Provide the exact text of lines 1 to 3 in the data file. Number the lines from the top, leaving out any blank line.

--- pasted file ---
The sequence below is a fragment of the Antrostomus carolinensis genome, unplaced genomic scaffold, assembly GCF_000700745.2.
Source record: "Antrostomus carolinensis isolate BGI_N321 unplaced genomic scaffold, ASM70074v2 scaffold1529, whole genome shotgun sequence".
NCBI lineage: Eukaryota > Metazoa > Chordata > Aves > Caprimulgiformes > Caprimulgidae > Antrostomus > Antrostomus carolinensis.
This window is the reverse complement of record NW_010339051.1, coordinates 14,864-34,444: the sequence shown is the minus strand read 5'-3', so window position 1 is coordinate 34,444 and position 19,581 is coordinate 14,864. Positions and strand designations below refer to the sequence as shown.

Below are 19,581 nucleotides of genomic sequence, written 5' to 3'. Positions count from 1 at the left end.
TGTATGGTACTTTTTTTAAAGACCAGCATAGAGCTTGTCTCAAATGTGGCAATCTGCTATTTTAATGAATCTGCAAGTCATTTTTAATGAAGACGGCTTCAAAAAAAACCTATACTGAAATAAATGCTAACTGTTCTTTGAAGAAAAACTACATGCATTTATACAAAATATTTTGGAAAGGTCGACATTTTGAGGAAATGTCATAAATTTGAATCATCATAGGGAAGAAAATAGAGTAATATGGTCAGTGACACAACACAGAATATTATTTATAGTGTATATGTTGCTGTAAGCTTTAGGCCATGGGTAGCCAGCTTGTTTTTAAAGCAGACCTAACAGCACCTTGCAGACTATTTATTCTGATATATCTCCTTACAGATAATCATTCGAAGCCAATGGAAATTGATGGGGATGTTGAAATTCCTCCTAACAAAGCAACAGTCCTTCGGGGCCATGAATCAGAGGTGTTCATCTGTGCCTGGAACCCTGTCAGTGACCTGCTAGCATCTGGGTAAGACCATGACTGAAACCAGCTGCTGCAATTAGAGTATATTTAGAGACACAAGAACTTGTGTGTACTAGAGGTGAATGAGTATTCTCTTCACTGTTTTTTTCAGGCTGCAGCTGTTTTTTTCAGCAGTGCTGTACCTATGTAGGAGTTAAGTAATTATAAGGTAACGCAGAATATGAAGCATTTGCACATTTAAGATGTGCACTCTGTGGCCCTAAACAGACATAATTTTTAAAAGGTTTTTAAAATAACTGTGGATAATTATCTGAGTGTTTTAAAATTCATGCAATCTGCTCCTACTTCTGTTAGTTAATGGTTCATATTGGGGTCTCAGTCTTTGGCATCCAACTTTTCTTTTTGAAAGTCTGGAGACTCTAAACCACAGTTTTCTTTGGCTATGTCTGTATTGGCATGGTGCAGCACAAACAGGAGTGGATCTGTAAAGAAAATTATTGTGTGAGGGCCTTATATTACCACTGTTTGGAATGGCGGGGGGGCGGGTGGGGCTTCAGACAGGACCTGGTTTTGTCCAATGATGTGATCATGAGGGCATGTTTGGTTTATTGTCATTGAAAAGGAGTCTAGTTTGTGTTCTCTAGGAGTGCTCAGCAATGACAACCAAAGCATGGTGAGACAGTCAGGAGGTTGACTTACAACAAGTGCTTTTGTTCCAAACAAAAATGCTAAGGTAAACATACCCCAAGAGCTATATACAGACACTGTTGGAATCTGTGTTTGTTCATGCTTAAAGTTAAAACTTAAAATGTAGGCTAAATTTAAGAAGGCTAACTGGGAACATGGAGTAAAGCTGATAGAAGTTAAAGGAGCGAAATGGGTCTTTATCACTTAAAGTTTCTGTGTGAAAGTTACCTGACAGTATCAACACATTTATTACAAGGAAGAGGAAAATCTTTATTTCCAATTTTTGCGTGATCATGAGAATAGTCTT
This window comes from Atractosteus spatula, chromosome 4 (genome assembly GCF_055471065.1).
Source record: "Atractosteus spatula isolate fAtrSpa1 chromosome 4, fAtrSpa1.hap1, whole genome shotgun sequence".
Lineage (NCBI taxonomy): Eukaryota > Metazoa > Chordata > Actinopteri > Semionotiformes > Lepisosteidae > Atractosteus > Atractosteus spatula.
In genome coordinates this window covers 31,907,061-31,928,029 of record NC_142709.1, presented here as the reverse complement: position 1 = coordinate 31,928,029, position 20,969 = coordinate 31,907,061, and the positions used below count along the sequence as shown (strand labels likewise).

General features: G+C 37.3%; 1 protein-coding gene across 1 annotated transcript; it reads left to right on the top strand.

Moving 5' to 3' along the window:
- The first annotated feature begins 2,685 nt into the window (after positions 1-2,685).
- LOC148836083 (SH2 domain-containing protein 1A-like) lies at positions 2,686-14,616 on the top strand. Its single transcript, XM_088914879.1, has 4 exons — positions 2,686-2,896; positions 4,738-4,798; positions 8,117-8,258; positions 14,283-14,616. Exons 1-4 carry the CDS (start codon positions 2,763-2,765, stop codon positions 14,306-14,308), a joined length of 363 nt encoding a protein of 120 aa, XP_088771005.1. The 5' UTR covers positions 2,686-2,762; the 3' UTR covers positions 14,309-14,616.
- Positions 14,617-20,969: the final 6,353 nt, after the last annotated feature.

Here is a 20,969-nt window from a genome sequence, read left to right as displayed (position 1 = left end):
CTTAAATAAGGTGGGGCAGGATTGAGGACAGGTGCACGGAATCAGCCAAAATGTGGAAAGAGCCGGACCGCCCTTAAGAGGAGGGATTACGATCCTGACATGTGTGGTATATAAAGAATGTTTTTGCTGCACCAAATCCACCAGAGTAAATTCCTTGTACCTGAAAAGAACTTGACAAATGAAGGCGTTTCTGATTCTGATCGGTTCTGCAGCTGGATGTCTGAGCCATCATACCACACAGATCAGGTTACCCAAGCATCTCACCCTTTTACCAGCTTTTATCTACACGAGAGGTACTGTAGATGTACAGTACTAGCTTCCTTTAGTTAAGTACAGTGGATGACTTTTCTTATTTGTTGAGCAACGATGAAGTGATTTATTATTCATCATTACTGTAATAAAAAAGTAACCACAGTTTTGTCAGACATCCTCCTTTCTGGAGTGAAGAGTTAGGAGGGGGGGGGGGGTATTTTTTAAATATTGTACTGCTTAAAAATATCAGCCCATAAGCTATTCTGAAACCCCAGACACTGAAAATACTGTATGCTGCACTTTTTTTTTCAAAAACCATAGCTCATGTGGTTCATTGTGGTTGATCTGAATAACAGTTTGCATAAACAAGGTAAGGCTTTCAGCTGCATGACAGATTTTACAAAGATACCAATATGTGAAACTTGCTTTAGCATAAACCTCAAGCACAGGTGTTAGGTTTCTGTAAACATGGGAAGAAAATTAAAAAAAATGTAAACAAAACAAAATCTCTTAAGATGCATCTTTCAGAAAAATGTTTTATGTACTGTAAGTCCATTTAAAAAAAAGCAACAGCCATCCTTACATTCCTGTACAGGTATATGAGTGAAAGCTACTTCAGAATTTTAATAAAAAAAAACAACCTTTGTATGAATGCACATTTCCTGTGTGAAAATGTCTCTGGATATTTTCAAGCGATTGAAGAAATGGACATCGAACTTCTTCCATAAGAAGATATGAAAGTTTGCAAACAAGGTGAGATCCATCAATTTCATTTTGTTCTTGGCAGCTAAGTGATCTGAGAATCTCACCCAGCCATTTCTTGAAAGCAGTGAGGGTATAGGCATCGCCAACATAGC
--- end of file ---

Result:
The sequence below is a fragment of the Antrostomus carolinensis genome, unplaced genomic scaffold, assembly GCF_000700745.2.
Source record: "Antrostomus carolinensis isolate BGI_N321 unplaced genomic scaffold, ASM70074v2 scaffold1529, whole genome shotgun sequence".
NCBI lineage: Eukaryota > Metazoa > Chordata > Aves > Caprimulgiformes > Caprimulgidae > Antrostomus > Antrostomus carolinensis.